The US Economy: Ten Years Past 9/11

By Kevin Price, Publisher and Editor in Chief of US Daily Review.

It seems like yesterday when all of our lives changed forever after 9/11.  This event did not only affect the United States, but most countries around the world.  When a nation with the muscle of the United States shows such vulnerability, every country in the world is going to feel very vulnerable indeed. 

For the first time Americans became very aware that the US was vulnerable in a way they thought was only the case for other countries.  This was not only in national security, but in the economy itself.  Immediately after September 11th, 2011, people began to look at simple economic activities — running to the mall, buying gas at a convenience store, and other things– in a different light.  Nothing seemed simple anymore. 

For weeks after September 11th, many people seemed to simply stay at home and it became easier to do so because so much of the economy was moving online.  Since 9/11, it seems that ecommerce driven sites moved from “possibility” but burdened by debt as they tried to garner traction, to very mature profit centers.

The effects can also be seen in investing, as MSN Money (Market Watch) notes “The events of Sept. 11, 2001, left the investing landscape in disarray. The markets eventually regained a sense of normalcy but, 10 years on, the disaster’s legacy has been to expose the vulnerability of the U.S. financial system to both internal and external shocks.”  We see those shock waves everyday in recent years and clearly motion sickness medications could be appropriate sponsors to most business programs.  There is no question that these events are directly related to public policy decisions in Washington, DC, but they also reflect changed attitudes about the economy.  A sense of angst that has been a continuous theme since 9/11.

John Miley of Kiplinger Personal Finance has attempted to explain the changes in US fiscal policy through the prism of 9/11, noting that the government was then at $128 billion budget surplus in 2001 and is now projected at $1.3 trillion budget deficit in 2011.  Clearly some of this is attributable to multiple military conflicts driven by September 11.  However, there has been a massive shift from private control to government control of industries (with health care being the most obvious example) and there are looming questions that such can be related to September 11th.  Maybe this historic and horrific event set the stage for such massive government control in so many areas, affirming Benjamin Franklin’s warning that “Those who desire to give up freedom in order to gain security will not have, nor do they deserve, either one.”  Maybe 9/11 became the birth mother of a truly paternal government in the United States.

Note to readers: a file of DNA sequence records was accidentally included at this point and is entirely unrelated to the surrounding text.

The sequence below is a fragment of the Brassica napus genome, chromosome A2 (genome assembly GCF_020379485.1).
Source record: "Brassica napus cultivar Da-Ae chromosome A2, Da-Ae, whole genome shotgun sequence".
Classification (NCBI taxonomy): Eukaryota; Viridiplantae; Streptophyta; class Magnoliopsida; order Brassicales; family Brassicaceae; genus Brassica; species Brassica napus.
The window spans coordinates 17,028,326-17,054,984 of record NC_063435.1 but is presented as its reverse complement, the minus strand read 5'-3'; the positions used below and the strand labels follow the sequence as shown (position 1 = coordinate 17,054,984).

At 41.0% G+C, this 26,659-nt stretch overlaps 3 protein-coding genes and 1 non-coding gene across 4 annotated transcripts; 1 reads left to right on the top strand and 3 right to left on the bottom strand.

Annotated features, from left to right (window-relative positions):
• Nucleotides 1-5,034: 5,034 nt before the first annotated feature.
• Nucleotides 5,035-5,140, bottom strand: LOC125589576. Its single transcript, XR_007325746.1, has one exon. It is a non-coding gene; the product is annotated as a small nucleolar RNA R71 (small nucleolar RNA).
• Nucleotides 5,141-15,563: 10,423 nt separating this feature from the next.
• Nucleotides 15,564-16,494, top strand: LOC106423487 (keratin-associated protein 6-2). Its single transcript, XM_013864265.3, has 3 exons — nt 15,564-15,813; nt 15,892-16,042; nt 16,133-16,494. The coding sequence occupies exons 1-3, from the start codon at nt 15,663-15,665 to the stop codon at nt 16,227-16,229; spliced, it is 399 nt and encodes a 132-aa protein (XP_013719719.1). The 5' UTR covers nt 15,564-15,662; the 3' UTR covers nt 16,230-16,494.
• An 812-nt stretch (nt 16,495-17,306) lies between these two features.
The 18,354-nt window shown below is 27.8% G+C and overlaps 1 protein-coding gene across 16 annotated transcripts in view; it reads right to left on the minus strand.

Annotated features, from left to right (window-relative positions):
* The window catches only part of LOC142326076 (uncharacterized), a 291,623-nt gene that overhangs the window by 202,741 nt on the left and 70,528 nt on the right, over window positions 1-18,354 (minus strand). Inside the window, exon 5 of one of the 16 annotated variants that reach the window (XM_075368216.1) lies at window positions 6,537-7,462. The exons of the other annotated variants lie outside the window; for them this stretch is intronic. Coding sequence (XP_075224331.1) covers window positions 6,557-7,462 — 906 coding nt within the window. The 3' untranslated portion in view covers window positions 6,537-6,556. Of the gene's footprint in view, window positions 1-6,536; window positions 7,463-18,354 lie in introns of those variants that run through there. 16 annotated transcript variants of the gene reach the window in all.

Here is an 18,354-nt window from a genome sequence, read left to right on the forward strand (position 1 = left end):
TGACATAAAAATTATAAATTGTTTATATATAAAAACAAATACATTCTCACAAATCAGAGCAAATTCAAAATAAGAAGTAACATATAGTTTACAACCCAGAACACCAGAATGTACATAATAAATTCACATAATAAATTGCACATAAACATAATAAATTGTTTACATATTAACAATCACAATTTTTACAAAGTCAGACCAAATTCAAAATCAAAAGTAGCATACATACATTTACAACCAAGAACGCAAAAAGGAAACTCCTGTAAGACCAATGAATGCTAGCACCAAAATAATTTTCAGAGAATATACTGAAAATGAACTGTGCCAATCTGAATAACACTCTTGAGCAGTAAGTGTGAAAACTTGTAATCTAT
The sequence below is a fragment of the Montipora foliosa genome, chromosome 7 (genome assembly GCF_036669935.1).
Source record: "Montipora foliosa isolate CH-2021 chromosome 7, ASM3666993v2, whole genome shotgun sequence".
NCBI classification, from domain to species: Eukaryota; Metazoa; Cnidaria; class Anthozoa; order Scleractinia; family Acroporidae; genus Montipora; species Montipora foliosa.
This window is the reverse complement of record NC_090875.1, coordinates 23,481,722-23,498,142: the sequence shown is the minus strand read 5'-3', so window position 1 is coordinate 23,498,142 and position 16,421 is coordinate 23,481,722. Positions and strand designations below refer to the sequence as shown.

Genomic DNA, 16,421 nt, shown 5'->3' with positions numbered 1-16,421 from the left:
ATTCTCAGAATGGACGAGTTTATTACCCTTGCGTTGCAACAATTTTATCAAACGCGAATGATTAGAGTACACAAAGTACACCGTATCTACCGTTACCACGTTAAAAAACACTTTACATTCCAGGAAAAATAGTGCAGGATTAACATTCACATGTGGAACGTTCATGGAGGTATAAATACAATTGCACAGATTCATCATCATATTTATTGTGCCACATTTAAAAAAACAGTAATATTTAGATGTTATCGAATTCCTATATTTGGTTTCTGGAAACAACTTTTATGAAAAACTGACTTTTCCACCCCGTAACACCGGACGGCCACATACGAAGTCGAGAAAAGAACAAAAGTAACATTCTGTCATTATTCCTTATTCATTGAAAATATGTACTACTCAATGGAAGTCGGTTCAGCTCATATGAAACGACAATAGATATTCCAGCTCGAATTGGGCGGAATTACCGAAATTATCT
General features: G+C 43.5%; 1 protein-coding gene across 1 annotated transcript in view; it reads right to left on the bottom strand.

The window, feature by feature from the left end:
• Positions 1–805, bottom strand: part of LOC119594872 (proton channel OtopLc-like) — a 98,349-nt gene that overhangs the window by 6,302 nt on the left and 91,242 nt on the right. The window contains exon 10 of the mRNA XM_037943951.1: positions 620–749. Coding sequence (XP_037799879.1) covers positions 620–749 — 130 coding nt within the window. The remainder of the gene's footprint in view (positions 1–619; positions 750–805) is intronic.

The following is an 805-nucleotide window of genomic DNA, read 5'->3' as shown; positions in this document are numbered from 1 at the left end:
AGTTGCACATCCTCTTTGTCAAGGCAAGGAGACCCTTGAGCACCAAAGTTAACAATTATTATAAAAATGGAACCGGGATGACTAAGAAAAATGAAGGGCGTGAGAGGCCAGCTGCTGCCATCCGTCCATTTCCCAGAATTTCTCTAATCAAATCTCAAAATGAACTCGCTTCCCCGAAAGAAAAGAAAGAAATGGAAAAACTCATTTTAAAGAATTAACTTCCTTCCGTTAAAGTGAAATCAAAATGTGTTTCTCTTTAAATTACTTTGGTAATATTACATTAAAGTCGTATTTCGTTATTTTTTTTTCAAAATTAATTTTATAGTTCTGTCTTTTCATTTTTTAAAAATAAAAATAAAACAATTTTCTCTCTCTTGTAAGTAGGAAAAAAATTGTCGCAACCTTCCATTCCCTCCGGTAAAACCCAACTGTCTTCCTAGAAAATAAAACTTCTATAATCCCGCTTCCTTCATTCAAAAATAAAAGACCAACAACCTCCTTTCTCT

Miley also notes that the stock market is today only approximately 2,000 points higher than it was when the market closed on Sept. 10, 2001 ( 9605.51 vs.11,493.57 on Sept. 1, 2011).  It is hard to say whether this is attributed as much to 9/11 or to harmful government policies that helped to shave the market in half in the Fall of 2008. 

This is also the case where it comes to unemployment, which was (before Sept. 11) at near “full employment” levels — below 5% unemployment.  Fast forward to 2011 and you have the highest long term rates of unemployment since the Great Depression, at just below 10%.  It is a stretch to relate our current situation to September 11th, since we maintained historically low unemployment numbers until the summer of 2008.  It seems to make more sense to attribute it to public policy decisions that have consistently placed barriers between people and jobs.  This includes a dramatic increases in minimum wage and among the high corporate tax rates in the world.

Two of the most profound areas of changes have been in commodities, particularly in precious metals and in energy.  Gold, for example, traded at a mere $271.50 an ounce (Sept. 10, 2001).  Today it is at historic highs of $1821.00 an ounce (Sept. 1, 2011).  Gold is a historic insurance against government using the production of money as a form of taxation.  For example, the massive printing of new money without an increase in production leads to inflation (or even hyperinflation). Investors use precious metals as a way to protect the value of their investments from such government manipulations.  Cowardly politicians have often enjoyed inflation as a way of taking (the value) of taxpayers’ dollars without actually taking the dollars themselves.  With the massive move to government in recent years, it is no wonder precious metals have exploded.  Meanwhile we have seen the following changes in oil and gas:  On Sept. 10, 2001 it was $1.53 per gallon gasoline/$27.66 per barrel oil (Sept. 10, 2001); Now it is an astonishing $3.65 per gallon gasoline/$88.93 per barrel oil (Sept. 1, 2011).  Certainly the geopolitics following 9/11 has attributed to problems with energy prices, but a much bigger issue has been the barriers Washington, DC has placed on the production of energy. At some point we can all hope it gets treated like a security issue and that we would unleash our economic machine in the arena of energy.

It is difficult to quantify the impact 9/11 has had on the economy, but the picture is certainly much different than a decade ago.  They say that, with this horrific event came a lost of innocence.  I think one can also argue there was a lost in confidence.

All opinions expressed on USDR are those of the author and not necessarily those of US Daily Review.

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